It is an analytical report which can roughly divided into three parts. The first part defines the minorities and minority-ism. It defines the parameters on which their status was decided. In a state or country where minorities are not acceptable, the State and the people try to assimilate them by a) repressive assimilation, by forcing them to convert to majority religion; b) persuasive assimilation, by offering incentives and sops. Other way adopted is by discriminatory treatment, most of the times hard, at times soft. It is only in a promotional State that, neither hard nor soft measures are adopted to assimilate minorities into the mainstream. Instead, their separate identity is nurtured through various promotional measures. This promotional model is followed mainly by Bharat, where minorities enjoy privileges over and above the normal citizen belonging to majority religion (P 24).
The second part deals with variety of global indices pointing to the status of minorities in the respective states. The first category is the ‘State Religion Neutrality Index’; the second category is the ‘State Inclusiveness Index’; the third category is the ‘State Discrimination Index’; and the fourth category is the ‘Global Minority Index’. The ‘State Religion Neutrality Index’ is an assessment of the approach as well as of the relationship of a State towards a religion and its various religionists. The separate indexing of the G20 states in terms of percentages and graphics, are presented in the report. The G20 is one of the most important groups of countries which came into being in 1999. It includes the top twenty economies of the world. Since G20 countries include almost all big countries in terms of economy and population, it is important to know how they treat their religious minorities. Barring China and Saudi Arabia, almost all G20 countries are either fully functional, or reasonably democratic, and roughly two-third of the world’s population lives in these countries. That is why the G20 countries have been picked up from the general list of 110 countries, in order to assess the status of their religious minorities. “Bharat is a special case from the perspective of minority studies because of its accommodative approach to all sects/cults of all religions, including Christianity and Islam. No sects of Christianity and Islam face any problems regarding recognition. Whether they are the Ahmadiya and Baha’i sects of Islam, or Christianity’s Jehova’s Witnesses, everyone can freely pursue their religious practices without fear from the dominant sect of their own religion. No one faces any kind of denial, or problems of recognition of the kind that the Ahmediya and Baha’i sects face in some Islamic countries, as do Jehova’s Witnesses in some Christian dominated countries” (P28).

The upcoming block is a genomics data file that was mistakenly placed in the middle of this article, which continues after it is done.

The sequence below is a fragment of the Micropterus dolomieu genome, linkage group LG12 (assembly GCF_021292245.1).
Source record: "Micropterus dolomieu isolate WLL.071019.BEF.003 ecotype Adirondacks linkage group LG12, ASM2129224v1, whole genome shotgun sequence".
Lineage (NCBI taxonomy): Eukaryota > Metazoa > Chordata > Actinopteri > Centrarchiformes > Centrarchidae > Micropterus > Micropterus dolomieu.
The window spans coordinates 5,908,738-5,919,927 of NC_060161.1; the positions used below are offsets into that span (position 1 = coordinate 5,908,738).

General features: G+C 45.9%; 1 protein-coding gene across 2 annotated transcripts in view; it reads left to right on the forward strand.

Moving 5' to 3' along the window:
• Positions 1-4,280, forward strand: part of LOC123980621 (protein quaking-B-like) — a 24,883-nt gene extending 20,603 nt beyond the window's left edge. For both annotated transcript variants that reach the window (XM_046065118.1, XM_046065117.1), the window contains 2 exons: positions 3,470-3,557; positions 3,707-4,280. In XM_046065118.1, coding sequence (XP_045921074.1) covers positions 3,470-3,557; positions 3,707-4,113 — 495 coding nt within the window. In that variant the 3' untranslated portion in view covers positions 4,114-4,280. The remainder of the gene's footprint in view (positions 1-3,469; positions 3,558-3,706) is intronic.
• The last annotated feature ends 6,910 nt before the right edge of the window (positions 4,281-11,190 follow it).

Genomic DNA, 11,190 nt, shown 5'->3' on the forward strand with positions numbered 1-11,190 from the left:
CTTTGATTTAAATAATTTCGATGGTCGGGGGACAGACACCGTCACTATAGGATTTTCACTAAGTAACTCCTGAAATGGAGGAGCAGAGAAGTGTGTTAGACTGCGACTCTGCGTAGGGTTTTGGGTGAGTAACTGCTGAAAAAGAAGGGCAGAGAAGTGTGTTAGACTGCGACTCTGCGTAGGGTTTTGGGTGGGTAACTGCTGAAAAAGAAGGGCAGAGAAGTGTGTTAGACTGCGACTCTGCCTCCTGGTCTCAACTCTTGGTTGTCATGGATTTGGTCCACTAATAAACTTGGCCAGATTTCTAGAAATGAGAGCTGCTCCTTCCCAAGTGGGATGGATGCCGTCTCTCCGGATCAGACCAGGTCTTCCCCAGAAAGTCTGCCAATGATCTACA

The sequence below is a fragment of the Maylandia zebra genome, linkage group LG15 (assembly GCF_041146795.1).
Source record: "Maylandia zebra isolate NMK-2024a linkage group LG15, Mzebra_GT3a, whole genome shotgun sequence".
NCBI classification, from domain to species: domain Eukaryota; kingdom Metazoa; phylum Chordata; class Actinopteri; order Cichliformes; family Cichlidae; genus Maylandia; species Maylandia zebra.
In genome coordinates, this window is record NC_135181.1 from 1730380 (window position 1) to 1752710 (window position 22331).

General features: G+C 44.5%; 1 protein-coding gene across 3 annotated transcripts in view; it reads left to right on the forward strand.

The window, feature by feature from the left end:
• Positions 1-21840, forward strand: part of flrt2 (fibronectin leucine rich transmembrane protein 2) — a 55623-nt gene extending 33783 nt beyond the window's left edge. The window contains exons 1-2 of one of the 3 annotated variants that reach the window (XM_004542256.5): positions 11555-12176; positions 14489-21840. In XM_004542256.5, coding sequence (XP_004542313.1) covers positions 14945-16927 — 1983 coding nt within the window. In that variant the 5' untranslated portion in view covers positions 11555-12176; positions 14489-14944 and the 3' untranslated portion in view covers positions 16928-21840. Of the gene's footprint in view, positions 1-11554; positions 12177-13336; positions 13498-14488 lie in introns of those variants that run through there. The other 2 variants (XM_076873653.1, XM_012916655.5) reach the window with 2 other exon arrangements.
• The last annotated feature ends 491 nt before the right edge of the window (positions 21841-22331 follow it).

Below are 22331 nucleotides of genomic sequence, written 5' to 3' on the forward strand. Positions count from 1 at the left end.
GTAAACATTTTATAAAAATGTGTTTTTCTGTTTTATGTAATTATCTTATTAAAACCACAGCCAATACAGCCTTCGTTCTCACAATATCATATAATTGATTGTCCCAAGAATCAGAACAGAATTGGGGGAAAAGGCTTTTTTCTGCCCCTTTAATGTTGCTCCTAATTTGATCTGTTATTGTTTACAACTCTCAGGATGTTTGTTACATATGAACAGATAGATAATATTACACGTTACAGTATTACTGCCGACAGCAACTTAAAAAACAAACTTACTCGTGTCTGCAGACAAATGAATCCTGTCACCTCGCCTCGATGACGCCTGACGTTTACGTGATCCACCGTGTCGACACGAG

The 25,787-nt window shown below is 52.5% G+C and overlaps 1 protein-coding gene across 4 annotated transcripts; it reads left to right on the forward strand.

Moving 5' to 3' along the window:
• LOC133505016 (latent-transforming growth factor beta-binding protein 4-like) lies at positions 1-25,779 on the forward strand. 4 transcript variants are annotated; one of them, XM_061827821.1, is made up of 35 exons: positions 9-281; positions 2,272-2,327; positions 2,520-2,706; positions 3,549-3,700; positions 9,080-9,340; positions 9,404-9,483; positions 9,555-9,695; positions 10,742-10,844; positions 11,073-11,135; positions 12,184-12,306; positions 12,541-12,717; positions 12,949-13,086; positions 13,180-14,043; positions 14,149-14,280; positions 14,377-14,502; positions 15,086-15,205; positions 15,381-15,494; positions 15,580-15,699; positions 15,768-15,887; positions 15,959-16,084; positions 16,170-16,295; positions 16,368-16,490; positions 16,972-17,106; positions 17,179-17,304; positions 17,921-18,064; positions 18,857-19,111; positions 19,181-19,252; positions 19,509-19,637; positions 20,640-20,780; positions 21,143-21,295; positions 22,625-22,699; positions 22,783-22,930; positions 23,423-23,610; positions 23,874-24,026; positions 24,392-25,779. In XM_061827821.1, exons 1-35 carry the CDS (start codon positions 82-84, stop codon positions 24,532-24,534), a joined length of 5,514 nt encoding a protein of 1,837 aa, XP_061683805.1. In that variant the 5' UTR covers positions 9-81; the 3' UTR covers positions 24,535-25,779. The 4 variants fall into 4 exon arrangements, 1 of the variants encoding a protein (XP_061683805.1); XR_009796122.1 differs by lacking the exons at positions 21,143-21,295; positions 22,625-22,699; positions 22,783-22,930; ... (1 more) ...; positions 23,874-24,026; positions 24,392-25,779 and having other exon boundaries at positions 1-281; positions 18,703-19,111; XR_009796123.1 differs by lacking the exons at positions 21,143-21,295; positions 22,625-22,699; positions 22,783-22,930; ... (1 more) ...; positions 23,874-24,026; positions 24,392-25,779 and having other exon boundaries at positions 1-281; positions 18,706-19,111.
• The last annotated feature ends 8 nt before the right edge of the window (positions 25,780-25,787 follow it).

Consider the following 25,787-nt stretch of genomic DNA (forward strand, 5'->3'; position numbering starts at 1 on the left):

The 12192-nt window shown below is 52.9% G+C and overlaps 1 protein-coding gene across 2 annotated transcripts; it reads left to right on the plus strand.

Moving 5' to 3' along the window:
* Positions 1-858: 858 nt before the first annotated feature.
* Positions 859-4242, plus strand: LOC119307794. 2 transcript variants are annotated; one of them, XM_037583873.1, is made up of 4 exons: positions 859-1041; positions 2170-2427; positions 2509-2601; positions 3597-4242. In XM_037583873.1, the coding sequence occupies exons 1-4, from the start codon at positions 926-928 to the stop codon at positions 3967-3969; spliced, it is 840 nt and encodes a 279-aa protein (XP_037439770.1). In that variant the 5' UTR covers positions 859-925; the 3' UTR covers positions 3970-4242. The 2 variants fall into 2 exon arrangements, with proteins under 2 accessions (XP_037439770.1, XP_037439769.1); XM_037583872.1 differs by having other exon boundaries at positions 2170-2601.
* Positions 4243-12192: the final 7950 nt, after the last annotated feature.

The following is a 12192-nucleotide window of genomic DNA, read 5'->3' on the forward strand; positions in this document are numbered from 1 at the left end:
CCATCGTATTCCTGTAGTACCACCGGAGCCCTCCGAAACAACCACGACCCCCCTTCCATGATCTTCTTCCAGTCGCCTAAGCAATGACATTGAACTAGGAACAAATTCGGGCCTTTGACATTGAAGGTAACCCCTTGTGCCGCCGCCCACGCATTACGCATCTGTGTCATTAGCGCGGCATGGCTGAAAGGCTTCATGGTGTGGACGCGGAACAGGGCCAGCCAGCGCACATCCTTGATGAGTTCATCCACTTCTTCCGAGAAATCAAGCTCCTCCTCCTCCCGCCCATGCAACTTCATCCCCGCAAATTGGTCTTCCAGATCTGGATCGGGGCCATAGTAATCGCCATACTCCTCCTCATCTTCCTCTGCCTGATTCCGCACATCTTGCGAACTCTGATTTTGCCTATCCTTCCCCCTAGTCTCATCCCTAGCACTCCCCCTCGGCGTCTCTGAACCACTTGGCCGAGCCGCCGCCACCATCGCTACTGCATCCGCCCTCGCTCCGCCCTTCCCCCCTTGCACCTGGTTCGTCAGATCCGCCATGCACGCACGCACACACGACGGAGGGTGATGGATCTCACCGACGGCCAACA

MINORITY RIGHTS IN INDIVIDUAL COUNTRIES